At 1440p, we see a delta of 8.4% between the 1070 SLI and 1070 (remember – settings have changed from “high” at 4K to “ultra” at 1440p, which shifts load to be more intensive after the rasterization step). The 0.1% lows are a fair bit reduced for SLI versus the non-SLI setup, posting 48.67FPS 0.1% low vs. 63FPS 0.1% low.

At 1080p/ultra, the GTX 1080 pulls ahead by 4.47%, with the GTX 1070 SLI setup leading a single GTX 1070 (pre-OC) by 14.12%.

Black Ops 3 Benchmark – SLI GTX 1070 vs. 1070, 1080, more at 4K, 1440, & 1080

Black Ops 3 remains one of the best-optimized games we've worked with – perhaps a testament to Activision's experience in the space. The game has regularly posted strong performance for AMD devices as well, though the Fury X does still suffer at 4K.




At 4K, we're seeing averages nearing 100FPS on the dual GTX 1070s in SLI, with 1% and 0.1% lows performing near 60FPS – a strong output overall. The single GTX 1080 FE pushes 68FPS average, so that's a 35.15% difference versus the SLI config. Against a single GTX 1070, the dual setup runs ~58.15% faster in average framerates. The Fury X sustains very low 0.1% metrics because of the 4GB limitation, which is quickly saturated by BLOPS3 at 4K.

At 1440p, we're seeing 180.3FPS AVG on the SLI GTX 1070s – somewhat absurdly high – netting a ~28.52% difference over the GTX 1080 and 51.29% difference over the single GTX 1070. Good gains over all, with performance well above the magical 144Hz number for ultra-competitive gamers, and nearing 200Hz.

1080p is just comical, with the 2x GTX 1070s pumping 218FPS AVG against the 166FPS AVG of a single card. It's really not a use case that's realistic, though; at this point, most dual-1070 users will not be playing 1080p, anyway. Especially with 1440p pushing 180FPS.

GTA V Benchmark – SLI GTX 1070 vs. 1070, 1080, 980 Ti, Fury X at 4K & 1080

GTA V is becoming one of the longer-standing titles on our bench. It's been intensive, but reasonably well-optimized. We understand the graphics settings exceptionally well as a result of our graphics optimization guide, something which fuels our methodology.



GTA V at 4K also sees >50% scaling versus a single GTX 1070 (55.8%) in the AVG FPS department. 1% and 0.1% lows are also improved, and now land above 30FPS. Together, this makes 4K at Very High / Ultra completely playable on the SLI GTX 1070s, where a single GTX 1070 sees enough dips in performance (in the 1%/0.1% lows) to necessitate a very slight settings reduction. Versus a GTX 1080, the SLI GTX 1070 at 4K show a delta of 34.07%.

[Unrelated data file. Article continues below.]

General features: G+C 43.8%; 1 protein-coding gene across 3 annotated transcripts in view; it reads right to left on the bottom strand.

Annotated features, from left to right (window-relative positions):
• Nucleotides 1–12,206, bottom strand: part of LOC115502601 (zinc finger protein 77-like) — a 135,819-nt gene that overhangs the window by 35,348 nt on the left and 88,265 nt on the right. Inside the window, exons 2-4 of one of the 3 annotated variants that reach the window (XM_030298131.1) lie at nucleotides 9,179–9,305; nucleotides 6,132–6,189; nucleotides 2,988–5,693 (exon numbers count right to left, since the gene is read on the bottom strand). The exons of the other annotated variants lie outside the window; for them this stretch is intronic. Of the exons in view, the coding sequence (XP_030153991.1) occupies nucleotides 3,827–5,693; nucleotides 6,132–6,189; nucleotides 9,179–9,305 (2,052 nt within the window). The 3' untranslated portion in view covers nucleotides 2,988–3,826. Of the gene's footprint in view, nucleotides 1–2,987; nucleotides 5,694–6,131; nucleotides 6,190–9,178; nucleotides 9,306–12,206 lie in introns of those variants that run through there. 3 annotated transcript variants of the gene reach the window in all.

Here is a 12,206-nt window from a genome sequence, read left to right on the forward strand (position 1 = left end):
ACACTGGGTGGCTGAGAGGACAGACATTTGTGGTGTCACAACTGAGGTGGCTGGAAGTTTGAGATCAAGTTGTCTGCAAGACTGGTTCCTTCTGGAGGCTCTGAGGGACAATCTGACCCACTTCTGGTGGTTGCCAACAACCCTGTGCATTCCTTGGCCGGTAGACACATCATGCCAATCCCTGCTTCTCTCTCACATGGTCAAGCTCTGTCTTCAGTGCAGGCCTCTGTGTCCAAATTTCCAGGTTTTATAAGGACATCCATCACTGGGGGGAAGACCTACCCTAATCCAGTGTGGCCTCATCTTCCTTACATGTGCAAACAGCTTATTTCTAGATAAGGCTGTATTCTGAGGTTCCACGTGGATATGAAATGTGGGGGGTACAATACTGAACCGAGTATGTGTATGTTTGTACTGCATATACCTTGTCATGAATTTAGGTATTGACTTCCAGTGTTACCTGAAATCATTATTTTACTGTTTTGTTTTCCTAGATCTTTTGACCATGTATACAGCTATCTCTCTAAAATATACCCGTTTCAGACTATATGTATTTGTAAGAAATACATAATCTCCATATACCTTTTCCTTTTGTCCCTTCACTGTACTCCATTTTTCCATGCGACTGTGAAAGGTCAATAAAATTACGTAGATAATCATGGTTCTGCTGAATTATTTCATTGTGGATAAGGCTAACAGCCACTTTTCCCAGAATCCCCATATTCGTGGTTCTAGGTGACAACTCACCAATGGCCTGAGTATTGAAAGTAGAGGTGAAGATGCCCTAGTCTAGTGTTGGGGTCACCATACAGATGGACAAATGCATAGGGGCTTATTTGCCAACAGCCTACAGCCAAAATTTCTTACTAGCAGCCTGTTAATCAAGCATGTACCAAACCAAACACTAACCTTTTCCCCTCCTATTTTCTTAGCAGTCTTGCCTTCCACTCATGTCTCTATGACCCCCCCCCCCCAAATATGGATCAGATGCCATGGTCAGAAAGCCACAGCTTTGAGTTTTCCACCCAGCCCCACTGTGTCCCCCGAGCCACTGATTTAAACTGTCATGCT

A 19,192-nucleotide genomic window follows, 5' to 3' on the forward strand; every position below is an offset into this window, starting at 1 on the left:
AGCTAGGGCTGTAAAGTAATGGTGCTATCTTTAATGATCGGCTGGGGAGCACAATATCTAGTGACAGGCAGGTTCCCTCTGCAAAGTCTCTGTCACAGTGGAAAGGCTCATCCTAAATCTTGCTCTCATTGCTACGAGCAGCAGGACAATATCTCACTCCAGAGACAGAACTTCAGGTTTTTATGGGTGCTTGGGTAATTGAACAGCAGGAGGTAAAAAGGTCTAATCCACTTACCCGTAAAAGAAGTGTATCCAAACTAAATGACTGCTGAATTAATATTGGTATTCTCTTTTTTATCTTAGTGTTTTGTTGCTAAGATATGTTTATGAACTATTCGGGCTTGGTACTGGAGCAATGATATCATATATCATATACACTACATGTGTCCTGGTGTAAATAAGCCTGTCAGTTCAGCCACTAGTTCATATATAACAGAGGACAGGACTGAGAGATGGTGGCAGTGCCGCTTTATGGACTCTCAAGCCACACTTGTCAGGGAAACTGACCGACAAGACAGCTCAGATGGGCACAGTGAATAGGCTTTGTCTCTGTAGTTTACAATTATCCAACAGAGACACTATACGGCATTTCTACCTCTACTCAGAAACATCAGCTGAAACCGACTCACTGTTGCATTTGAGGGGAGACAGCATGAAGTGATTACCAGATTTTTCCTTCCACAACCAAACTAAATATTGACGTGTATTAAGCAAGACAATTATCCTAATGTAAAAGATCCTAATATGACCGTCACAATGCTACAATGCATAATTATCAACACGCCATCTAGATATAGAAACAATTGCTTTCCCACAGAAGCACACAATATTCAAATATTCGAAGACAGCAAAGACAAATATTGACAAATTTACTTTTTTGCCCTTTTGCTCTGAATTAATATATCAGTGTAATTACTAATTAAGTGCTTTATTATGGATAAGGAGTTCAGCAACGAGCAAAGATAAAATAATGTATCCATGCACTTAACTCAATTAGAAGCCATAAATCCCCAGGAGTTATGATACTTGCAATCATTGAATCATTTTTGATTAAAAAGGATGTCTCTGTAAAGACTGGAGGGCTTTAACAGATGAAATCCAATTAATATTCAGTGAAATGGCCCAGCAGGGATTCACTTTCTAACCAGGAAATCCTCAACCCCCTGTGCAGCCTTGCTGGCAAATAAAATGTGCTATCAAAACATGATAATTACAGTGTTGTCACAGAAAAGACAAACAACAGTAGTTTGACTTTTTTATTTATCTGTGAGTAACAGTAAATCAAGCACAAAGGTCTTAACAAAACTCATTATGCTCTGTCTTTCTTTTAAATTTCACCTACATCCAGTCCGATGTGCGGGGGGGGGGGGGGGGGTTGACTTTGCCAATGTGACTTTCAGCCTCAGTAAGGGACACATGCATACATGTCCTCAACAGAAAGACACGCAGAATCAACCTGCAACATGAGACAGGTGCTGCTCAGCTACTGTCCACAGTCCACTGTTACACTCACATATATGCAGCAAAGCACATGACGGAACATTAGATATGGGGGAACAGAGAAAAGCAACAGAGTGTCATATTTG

We hit a CPU bottleneck at 1080p, with the GTX 1080 and SLI 1070s – and effectively the 1x GTX 1070 – all landing at around the same ~120-125 limit.

Metro: Last Light Benchmark – SLI GTX 1070 vs. 980 Ti, Fury X at 4K, 1440, & 1080

Metro: Last Light will eventually be phased-out of our bench, but its reliability keeps it on for now.




At 4K, we're seeing 81.3FPS AVG in MLL, equating a 24.28% lead over the GTX 1080 and 42.69% lead over a single GTX 1070. 1440p has the GTX 1070s exceeding 100FPS, with nearly identical percent differences between the single 1080 and 1070. 1080p has us bumping against a performance wall at the top-end of the chart (1080 & 1070s in SLI).

Shadow of Mordor Benchmark – GTX 1070 SLI vs. 1080, Fury X at 4K, 1440, & 1080




The last chart for this FPS bench, we see Shadow of Mordor operating at 87.3FPS on the SLI setup, a good ~27FPS lead (at 4K) over the 1080, or 35.95%, and ~40FPS lead over a single 1070, or 72.8% scaling. That makes Shadow of Mordor one of the most aggressively scaled games, producing real, measurable, and tangible gains otherwise unachievable on other devices.

Last modified on June 10, 2016 at 5:00 pm
Steve Burke

Steve started GamersNexus back when it was just a cool name, and now it's grown into an expansive website with an overwhelming amount of features. He recalls his first difficult decision with GN's direction: "I didn't know whether or not I wanted 'Gamers' to have a possessive apostrophe -- I mean, grammatically it should, but I didn't like it in the name. It was ugly. I also had people who were typing apostrophes into the address bar - sigh. It made sense to just leave it as 'Gamers.'"

First world problems, Steve. First world problems.